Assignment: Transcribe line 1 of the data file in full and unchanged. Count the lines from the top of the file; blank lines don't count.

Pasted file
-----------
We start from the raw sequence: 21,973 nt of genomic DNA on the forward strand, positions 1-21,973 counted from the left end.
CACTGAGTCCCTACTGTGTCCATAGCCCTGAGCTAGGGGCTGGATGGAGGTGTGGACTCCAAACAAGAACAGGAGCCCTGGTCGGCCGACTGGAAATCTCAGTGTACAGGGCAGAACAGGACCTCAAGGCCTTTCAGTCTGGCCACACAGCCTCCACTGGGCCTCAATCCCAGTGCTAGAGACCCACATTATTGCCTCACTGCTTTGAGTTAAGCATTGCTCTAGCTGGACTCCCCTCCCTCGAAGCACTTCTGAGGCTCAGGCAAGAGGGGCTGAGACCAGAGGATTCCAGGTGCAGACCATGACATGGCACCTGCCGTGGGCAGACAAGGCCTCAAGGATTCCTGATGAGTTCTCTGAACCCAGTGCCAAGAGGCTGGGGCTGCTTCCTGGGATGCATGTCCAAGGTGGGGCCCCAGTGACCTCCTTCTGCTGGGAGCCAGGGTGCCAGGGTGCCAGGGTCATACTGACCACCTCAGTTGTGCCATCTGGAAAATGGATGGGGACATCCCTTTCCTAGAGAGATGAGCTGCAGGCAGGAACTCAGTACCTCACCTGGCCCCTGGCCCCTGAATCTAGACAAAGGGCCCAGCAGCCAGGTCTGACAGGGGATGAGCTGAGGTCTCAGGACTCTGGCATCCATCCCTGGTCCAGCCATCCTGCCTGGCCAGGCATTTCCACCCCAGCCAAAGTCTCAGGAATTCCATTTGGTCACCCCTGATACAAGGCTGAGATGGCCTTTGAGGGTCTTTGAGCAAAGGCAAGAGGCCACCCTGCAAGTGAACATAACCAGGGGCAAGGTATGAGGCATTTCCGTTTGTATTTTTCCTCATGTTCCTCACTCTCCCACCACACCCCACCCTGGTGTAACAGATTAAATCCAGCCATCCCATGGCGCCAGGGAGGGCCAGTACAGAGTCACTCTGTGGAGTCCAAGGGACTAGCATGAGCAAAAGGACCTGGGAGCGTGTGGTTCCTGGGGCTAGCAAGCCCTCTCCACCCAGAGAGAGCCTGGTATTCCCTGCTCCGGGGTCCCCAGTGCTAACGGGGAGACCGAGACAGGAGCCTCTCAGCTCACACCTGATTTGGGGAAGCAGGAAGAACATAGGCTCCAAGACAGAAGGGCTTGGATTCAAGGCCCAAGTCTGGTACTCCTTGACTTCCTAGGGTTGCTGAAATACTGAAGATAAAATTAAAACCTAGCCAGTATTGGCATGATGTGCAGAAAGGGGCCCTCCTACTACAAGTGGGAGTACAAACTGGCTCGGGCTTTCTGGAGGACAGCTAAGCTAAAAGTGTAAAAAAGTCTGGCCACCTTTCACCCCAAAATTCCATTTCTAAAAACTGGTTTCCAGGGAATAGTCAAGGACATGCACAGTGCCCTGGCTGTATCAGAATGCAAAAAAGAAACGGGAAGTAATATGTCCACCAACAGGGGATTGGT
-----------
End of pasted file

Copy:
We start from the raw sequence: 21,973 nt of genomic DNA on the forward strand, positions 1-21,973 counted from the left end.